9 September 2009, gsparaco @ 3:23 pm
The Lights Go Down (TDOLZ Vol. 86)
Assembly Center, Tulsa, OK – August 21st, 1970
Disc 1 (66:01): Introduction, Immigrant Song, Heartbreaker, Dazed And Confused, Bring It On Home, That’s The Way, Bron-Yr-Aur, Since I’ve Been Loving You
Disc 2 (60:26): organ solo, Thank You, What Is And What Should Never Be, Moby Dick, Whole Lotta Love, Communication Breakdown
The August 21st Tulsa show occurs very early in Zeppelin’s sixth US tour. It was their second night in Oklahoma and a very good audience tape captures the event. It is distant but has a really nice live sound with great dynamics. It surfaced in the early nineties and was pressed first on Bottle Up & Go (Scorpio) where it is missing the introduction. Tarantura followed with Tulsa Hillbilly (Tarantura T2CD-10) which, according to the bootledz site, “It sounds like Tarantura used two different gens of tape to present this show. With that comes a couple extra cuts. The first disc ends 6.5 minutes into the organ solo and then is restarted on the second disc. Tarantura is missing a few seconds before the show and is missing a minute after WLL.” Whole Lotta Live in Europe released an identical copy soon after on You Gotta Be Cool (Whole Lotta Live WLL009/10).
TDOLZ released The Lights Go Down in the autumn of 1999, one of their final releases. It is packaged in a box with the discs housed in sleeves and a deluxe picture booklet with pictures roughly from the era and is limited to two-hundred numbered copies. The sound quality is very nice on Diagrams. There is a cut at 3:20 in “Since I’ve Been Loving You” and at 10:20 in “Moby Dick” which eliminates about two minutes of the drum solo. This defect is unfortunate (if you like drum solos). To those who are not fans of “Moby Dick” the missing two minutes is hardly noticeable. Wendy reissued this title several years ago called Tulsa Symphony: Ode To Joy (WECD – 80/81). Not only does Wendy’s title make no sense, but they took the Diagrams and cranked the volume to painful levels, squeezing the life and joy out of it and leaving nothing but an unlistenable mess.
The tape opens with the promoter introducing the members of the band and as they walk out Plant quips, “It’s a big drop tonight. Right, well you’re going to get very warm instead of very docile. Well we’re going to change that so be prepared to take off you ties. “Immigrant Song” leads straight into “Heartbreaker” which was a new arrangement at the time. Jimmy Page, while playing the solo in “Heartbreaker” stops and says, “Actually you can turn down the house lights now.”
It’s hard to believe why the promoters were concerned enough about trouble in the audience to turn on the house lights since the crowd is very quiet. But apparently there was a rush to the stage in the first song. Plant tells them “Yeah, turn the lights off and every body sit down. Before we carry on the lights go down. Now listen, the thing is, if we’re gonna have a good time and you are then we got to work hand in glove with the so called authorities, right. So in that case you sit down, and they’ll be cool and turn the lights off. So let’s wait for them to turn off the lights.” The lights are finally turned off and there is a bit of cheering, but Plant says,”that’s not a victory, that’s just commons sense so don’t take it as a victory.”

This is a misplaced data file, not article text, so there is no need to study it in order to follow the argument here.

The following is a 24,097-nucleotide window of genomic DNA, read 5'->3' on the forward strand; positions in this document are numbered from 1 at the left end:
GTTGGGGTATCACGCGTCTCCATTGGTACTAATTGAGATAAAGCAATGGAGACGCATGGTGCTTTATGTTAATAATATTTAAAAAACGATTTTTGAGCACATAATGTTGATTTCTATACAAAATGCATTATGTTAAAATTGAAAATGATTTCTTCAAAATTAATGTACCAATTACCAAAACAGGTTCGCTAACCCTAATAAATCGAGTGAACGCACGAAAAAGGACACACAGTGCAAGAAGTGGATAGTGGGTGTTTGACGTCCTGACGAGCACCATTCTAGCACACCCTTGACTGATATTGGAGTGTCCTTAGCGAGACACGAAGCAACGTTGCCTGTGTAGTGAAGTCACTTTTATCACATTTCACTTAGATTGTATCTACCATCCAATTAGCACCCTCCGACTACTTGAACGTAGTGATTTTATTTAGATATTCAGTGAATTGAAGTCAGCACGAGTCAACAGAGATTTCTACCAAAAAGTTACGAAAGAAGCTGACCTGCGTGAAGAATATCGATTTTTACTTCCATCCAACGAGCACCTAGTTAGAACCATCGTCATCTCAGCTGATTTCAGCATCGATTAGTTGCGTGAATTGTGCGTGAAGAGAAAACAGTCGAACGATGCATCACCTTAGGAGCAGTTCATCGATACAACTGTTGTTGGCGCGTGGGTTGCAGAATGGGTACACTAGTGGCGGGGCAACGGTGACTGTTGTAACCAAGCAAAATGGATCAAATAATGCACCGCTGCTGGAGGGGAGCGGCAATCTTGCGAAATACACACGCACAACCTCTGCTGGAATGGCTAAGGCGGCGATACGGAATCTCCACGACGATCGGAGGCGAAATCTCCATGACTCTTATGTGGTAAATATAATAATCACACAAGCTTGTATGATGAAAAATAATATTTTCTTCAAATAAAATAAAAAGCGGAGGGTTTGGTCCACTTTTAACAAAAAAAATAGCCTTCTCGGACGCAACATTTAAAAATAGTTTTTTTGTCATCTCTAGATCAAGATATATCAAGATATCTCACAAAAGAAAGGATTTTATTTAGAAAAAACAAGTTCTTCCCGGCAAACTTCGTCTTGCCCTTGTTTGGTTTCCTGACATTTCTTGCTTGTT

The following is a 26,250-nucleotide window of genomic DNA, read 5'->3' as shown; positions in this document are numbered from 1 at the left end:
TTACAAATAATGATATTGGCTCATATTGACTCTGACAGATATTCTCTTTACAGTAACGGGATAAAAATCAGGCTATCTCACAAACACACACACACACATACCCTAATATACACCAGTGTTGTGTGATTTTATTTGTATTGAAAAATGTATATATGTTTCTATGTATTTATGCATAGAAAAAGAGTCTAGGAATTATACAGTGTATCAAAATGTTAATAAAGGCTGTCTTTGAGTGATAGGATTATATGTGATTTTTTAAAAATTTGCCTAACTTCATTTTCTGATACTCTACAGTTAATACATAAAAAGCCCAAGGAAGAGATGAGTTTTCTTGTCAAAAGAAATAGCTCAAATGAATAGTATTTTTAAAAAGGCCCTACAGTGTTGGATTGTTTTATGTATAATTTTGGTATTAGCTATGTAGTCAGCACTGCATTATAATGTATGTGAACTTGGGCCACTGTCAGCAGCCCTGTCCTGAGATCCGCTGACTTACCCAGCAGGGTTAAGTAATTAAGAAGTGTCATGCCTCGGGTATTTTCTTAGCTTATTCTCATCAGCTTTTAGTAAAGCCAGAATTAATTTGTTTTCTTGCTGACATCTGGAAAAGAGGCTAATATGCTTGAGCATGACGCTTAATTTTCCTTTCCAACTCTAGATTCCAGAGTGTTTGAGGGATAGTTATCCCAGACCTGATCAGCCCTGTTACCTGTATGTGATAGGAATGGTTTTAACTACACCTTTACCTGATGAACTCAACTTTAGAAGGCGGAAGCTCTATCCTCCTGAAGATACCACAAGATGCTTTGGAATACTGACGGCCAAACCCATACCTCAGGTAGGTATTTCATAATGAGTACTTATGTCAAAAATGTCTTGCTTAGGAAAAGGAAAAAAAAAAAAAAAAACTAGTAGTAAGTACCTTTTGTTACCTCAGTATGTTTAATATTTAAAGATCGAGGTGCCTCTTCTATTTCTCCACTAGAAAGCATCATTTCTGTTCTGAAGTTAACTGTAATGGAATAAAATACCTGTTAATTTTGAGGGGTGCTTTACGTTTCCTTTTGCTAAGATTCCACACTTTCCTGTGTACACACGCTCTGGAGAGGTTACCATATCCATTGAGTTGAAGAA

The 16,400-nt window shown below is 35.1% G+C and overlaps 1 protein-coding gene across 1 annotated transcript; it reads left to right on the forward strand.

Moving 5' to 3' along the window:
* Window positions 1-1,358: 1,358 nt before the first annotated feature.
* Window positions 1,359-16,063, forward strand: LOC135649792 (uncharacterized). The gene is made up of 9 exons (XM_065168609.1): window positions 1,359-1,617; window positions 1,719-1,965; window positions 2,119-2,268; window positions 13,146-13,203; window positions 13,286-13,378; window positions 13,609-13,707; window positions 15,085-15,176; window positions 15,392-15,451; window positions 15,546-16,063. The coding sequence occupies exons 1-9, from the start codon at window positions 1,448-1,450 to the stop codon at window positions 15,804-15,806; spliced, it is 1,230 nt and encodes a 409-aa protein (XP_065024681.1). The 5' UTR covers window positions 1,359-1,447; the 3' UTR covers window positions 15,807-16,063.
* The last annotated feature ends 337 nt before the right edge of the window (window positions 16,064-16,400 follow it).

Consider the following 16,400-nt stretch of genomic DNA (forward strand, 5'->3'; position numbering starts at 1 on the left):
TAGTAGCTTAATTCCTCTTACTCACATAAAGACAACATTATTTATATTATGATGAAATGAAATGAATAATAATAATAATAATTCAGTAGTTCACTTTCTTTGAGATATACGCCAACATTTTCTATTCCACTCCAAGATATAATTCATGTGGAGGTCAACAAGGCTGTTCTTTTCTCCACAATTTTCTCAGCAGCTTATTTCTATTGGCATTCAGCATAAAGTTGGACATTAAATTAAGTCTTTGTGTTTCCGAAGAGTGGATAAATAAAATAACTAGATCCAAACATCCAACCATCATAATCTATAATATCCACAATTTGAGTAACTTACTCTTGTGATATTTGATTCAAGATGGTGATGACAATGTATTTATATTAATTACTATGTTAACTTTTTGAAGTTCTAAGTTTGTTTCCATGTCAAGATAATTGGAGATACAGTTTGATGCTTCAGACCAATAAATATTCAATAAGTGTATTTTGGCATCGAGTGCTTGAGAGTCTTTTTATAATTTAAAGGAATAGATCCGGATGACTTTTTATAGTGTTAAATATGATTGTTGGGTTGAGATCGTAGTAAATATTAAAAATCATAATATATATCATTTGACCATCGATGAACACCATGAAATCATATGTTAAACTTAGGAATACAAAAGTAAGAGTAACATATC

Page picks up where he left off and leads the solo into a mellow riff trying to calm them down. Afterwards Plant continues the discussion saying, “Let’s just hope you, let’s get rid of that, let’s hope we have reached an understanding with, with the electrical supplies up there. That doesn’t mean that you can’t take your ties off.”
From here on out the audience are silent enough to prompt comment from Plant. When they get ready for the acoustic section Plant jokes, “Has everybody gone asleep upstairs? Spotlight over there please. Spotlight, yes, there still awake. Are you alright? You got your popcorn? Right, we can’t very well wake you up with the next number, but if you’re on your way into dreams, maybe this will sort of disillusion you a bit. This is a thing from Led Zeppelin III, which should be in your shops.”
They follow with a beautiful version of “That’s The Way” and before “Bron-Y-Aur” Plant gives a long explanation about it’s meaning, saying: “Jimmy’d like to play a number from the Welsh mountains, or about a place in the Welsh mountains. A little cottage way up there in those films that you see. And this cottage has got a Welsh name which means the Golden Breast, and it’s really, to see it you’d know what we were talking about. It’s on the side of some beautiful hills, and there’s all this spiel coming down the hills, and all that sort of thing. It’s a beautiful, it’s a beautiful, it’s really a beautiful place, there’s no two ways about it.
The medley in “Whole Lotta Love” includes references to ”Boogie Chillun,” “Bottle Up ‘n Go, Matchbox,” “Who’s Loving You Tonight,” and “Heartbeat.” Plant tries to end the song at this point with the “WOMAN” cue. But with the feedback he tells them all to song “PA IS CRAP!!” and leads them into “My Baby Left Me” and “That’s Alright Mama” (which is essentially the same song). Bringing it to an end Plant afterwards sings “WOMAN… you stil asleep up there? Woman! You’re all asleep. Way down inside…” The only encore on the tape is a six minute version of “Communication Breakdown” where John Paul Jones plays a bass solo in the middle. Overall this is a great document from the tour which, although not essential is fun to have. TDOLZ have produced a handsome looking edition which is nice to have provided one isn’t a stickler for the complete drum solo.If you liked this review, buy me a cup of joe. (Suggested: $3 a shot or $7.5 for a double)
VN:F [1.9.22_1171]Led Zeppelin - The Lights Go Down (TDOLZ Vol. 86),